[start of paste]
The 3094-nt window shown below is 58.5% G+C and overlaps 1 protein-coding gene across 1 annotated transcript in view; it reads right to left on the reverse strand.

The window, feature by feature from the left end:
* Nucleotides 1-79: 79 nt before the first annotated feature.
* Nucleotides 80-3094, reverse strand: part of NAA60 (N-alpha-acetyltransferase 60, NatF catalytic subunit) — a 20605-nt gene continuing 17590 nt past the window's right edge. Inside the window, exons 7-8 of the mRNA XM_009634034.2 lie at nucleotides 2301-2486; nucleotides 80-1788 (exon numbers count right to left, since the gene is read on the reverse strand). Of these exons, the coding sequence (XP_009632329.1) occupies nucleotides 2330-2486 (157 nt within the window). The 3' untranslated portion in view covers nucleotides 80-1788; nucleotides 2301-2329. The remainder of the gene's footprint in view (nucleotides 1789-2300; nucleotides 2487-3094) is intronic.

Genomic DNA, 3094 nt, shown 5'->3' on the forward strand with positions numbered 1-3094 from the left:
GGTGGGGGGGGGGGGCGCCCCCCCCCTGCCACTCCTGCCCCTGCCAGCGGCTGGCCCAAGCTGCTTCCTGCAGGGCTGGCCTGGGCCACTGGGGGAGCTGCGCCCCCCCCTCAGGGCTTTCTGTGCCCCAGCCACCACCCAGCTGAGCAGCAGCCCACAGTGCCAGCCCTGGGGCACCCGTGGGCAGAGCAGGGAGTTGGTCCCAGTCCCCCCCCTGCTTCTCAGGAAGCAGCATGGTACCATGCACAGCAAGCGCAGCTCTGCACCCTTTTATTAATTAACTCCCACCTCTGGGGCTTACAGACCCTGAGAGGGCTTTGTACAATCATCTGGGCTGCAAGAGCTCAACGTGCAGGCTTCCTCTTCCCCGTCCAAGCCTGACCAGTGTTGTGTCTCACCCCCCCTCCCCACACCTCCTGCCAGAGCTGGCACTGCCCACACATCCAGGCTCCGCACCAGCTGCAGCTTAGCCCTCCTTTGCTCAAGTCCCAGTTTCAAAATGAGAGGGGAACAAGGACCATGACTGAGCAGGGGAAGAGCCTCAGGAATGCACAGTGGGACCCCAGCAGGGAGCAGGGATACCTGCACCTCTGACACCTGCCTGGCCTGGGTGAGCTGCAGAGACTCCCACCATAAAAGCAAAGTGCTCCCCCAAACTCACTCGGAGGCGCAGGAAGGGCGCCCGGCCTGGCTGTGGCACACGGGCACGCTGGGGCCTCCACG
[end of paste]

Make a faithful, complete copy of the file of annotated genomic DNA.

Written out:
The 3094-nt window shown below is 58.5% G+C and overlaps 1 protein-coding gene across 1 annotated transcript in view; it reads right to left on the reverse strand.

The window, feature by feature from the left end:
* Nucleotides 1-79: 79 nt before the first annotated feature.
* Nucleotides 80-3094, reverse strand: part of NAA60 (N-alpha-acetyltransferase 60, NatF catalytic subunit) — a 20605-nt gene continuing 17590 nt past the window's right edge. Inside the window, exons 7-8 of the mRNA XM_009634034.2 lie at nucleotides 2301-2486; nucleotides 80-1788 (exon numbers count right to left, since the gene is read on the reverse strand). Of these exons, the coding sequence (XP_009632329.1) occupies nucleotides 2330-2486 (157 nt within the window). The 3' untranslated portion in view covers nucleotides 80-1788; nucleotides 2301-2329. The remainder of the gene's footprint in view (nucleotides 1789-2300; nucleotides 2487-3094) is intronic.

Genomic DNA, 3094 nt, shown 5'->3' on the forward strand with positions numbered 1-3094 from the left:
GGTGGGGGGGGGGGGCGCCCCCCCCCTGCCACTCCTGCCCCTGCCAGCGGCTGGCCCAAGCTGCTTCCTGCAGGGCTGGCCTGGGCCACTGGGGGAGCTGCGCCCCCCCCTCAGGGCTTTCTGTGCCCCAGCCACCACCCAGCTGAGCAGCAGCCCACAGTGCCAGCCCTGGGGCACCCGTGGGCAGAGCAGGGAGTTGGTCCCAGTCCCCCCCCTGCTTCTCAGGAAGCAGCATGGTACCATGCACAGCAAGCGCAGCTCTGCACCCTTTTATTAATTAACTCCCACCTCTGGGGCTTACAGACCCTGAGAGGGCTTTGTACAATCATCTGGGCTGCAAGAGCTCAACGTGCAGGCTTCCTCTTCCCCGTCCAAGCCTGACCAGTGTTGTGTCTCACCCCCCCTCCCCACACCTCCTGCCAGAGCTGGCACTGCCCACACATCCAGGCTCCGCACCAGCTGCAGCTTAGCCCTCCTTTGCTCAAGTCCCAGTTTCAAAATGAGAGGGGAACAAGGACCATGACTGAGCAGGGGAAGAGCCTCAGGAATGCACAGTGGGACCCCAGCAGGGAGCAGGGATACCTGCACCTCTGACACCTGCCTGGCCTGGGTGAGCTGCAGAGACTCCCACCATAAAAGCAAAGTGCTCCCCCAAACTCACTCGGAGGCGCAGGAAGGGCGCCCGGCCTGGCTGTGGCACACGGGCACGCTGGGGCCTCCACG